Background: Patients with non-dysplastic Barrett's esophagus (ND-BE) and low-grade dysplasia (LGD) are typically monitored by periodic endoscopic surveillance, while those with high-grade dysplasia (HGD) and esophageal adenocarcinoma (EAC) are usually treated by more aggressive interventions like endoscopic mucosal resection, ablation or surgery. Therefore, the accurate grading of dysplasia in Barrett's esophagus (BE) is essential for proper patient care. However, there is significant interobserver and intraobserver variability in the histologic grading of BE dysplasia. The objective of this study was to create an immunohistochemical (IHC) panel that facilitates the grading of BE dysplasia and can be used as an adjunct to histology in challenging cases. Methods: 100 BE biopsies were re-graded for dysplasia independently by 3 subspecialized gastrointestinal pathologists. IHC staining for CDX2, p120ctn, c-Myc and Jagged1 proteins was then performed and assessed by two separate methods of semi-quantitative scoring. Scores were integrated using a principal component analysis (PCA) and receiver operating characteristic (ROC) curve. Results: Principal component analysis demonstrated the ability of this panel of proteins to segregate ND-BE/LGD and HGD/EAC, as the expression of the four proteins is significantly altered between the two subsets. Analysis of the receiver operating characteristic curve showed that this panel has the potential to aid in the grading of dysplasia in these two subcategories with both high sensitivity and specificity. While not able to discriminate between ND-BE and LGD, this panel of four proteins may be used as an adjunct to help discriminate subsets of ND-BE/LGD from HGD/EAC. Conclusions: We propose that the maximum utility of this IHC panel of CDX2, p120ctn, c-Myc, and Jagged1 proteins would be to distinguish between LGD and HGD in histologically challenging cases, given the aggressive interventions still used for HGD in many institutions, and hence may aid in the optimal patient management. The results of this initial study are promising, though further validation is needed before this panel can be used clinically, including future randomized prospective studies with larger patient cohorts from diverse locations.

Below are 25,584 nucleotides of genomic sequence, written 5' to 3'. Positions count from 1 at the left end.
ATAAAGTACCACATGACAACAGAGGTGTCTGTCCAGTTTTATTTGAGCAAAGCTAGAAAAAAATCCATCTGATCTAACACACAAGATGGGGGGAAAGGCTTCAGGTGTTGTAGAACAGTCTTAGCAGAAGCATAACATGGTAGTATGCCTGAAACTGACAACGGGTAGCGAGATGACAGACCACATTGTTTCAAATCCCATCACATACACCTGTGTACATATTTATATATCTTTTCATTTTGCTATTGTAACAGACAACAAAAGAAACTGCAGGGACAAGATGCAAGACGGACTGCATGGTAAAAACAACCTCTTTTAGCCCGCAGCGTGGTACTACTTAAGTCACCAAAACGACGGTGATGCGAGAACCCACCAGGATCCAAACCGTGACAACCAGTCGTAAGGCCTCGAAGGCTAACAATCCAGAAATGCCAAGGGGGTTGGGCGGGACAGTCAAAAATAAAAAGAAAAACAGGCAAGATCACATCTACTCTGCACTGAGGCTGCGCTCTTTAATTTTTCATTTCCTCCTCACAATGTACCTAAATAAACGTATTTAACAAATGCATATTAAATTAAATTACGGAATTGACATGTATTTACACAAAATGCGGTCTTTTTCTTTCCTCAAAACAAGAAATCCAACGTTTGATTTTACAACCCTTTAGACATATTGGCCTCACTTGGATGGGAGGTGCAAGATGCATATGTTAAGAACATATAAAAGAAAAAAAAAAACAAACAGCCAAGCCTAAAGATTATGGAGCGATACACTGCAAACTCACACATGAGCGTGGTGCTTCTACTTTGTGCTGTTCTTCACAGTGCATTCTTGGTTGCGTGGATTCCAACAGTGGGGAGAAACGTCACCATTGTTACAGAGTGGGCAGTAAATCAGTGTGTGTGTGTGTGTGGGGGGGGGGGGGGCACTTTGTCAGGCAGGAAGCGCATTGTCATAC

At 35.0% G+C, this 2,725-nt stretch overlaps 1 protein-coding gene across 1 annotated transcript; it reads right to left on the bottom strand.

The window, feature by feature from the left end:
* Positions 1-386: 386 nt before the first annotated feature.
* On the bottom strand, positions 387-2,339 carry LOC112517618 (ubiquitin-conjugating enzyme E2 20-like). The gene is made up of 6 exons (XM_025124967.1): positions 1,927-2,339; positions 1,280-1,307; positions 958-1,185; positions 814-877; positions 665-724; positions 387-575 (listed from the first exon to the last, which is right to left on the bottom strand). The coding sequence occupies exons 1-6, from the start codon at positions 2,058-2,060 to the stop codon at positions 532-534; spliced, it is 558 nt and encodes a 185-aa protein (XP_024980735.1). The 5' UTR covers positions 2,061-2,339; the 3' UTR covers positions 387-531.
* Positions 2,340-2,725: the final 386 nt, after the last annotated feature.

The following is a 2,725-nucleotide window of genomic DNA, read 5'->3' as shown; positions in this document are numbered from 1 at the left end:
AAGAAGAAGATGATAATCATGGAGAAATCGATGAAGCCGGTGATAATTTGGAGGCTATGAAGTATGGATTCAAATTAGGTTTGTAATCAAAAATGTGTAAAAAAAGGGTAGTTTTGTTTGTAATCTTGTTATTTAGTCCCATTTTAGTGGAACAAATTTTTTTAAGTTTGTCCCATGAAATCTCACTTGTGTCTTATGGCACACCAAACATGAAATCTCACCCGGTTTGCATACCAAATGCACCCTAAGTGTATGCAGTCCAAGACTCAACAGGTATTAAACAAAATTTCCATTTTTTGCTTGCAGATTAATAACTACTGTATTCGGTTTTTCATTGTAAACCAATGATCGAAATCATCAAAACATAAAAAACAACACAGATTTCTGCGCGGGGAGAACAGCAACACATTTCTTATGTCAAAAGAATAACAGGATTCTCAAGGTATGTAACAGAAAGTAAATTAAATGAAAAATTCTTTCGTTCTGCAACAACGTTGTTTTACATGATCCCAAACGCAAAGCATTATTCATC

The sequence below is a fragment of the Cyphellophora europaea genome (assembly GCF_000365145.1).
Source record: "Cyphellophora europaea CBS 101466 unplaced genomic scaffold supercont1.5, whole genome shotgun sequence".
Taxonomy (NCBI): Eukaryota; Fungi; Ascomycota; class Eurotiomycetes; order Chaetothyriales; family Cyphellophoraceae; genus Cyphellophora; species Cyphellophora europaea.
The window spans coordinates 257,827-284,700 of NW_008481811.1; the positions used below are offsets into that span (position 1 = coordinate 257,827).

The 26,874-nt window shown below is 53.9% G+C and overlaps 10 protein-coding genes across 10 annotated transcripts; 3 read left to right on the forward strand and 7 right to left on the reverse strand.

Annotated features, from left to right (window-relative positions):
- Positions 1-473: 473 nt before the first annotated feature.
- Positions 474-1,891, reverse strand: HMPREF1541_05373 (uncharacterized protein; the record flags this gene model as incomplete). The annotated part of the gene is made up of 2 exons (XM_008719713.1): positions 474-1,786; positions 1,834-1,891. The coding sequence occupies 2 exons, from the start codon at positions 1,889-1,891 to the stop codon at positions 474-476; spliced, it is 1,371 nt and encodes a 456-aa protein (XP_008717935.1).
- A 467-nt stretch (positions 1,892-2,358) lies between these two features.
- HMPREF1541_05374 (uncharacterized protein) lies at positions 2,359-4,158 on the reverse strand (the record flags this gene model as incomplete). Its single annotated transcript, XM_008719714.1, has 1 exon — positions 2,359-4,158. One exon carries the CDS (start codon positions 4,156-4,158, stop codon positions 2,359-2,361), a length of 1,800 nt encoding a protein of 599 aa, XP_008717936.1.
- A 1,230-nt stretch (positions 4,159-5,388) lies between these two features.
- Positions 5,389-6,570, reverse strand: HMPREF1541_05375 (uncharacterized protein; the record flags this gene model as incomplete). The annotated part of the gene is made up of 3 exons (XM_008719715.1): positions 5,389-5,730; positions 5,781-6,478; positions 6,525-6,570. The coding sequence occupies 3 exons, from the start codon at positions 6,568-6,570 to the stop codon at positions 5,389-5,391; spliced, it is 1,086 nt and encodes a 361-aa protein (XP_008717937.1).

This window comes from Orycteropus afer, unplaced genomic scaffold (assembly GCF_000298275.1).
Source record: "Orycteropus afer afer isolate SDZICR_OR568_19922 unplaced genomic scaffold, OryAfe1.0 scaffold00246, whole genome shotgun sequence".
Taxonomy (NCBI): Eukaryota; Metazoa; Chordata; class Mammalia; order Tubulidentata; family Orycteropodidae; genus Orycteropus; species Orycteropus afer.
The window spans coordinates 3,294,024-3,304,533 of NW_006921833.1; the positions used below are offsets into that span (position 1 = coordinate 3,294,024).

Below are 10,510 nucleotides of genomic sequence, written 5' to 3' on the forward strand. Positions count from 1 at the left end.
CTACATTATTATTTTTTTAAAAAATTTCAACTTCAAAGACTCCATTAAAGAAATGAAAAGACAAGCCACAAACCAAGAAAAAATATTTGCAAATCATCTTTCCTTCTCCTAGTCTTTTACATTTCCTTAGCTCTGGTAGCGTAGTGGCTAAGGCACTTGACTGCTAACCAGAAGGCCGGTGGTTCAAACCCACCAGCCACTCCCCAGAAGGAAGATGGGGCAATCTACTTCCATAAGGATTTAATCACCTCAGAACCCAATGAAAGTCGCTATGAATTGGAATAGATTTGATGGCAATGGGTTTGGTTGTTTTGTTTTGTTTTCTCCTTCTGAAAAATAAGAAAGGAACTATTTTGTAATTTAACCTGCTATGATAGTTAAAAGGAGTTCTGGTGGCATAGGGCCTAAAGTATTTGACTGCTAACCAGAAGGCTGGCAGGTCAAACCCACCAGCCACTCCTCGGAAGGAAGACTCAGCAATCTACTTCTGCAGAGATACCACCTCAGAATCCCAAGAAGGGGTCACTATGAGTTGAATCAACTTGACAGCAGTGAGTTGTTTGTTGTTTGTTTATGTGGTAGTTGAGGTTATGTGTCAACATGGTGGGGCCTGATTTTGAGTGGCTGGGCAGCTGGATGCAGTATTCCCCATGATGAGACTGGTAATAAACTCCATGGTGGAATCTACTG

All Science Journal Classification (ASJC) codes
- Pathology and Forensic Medicine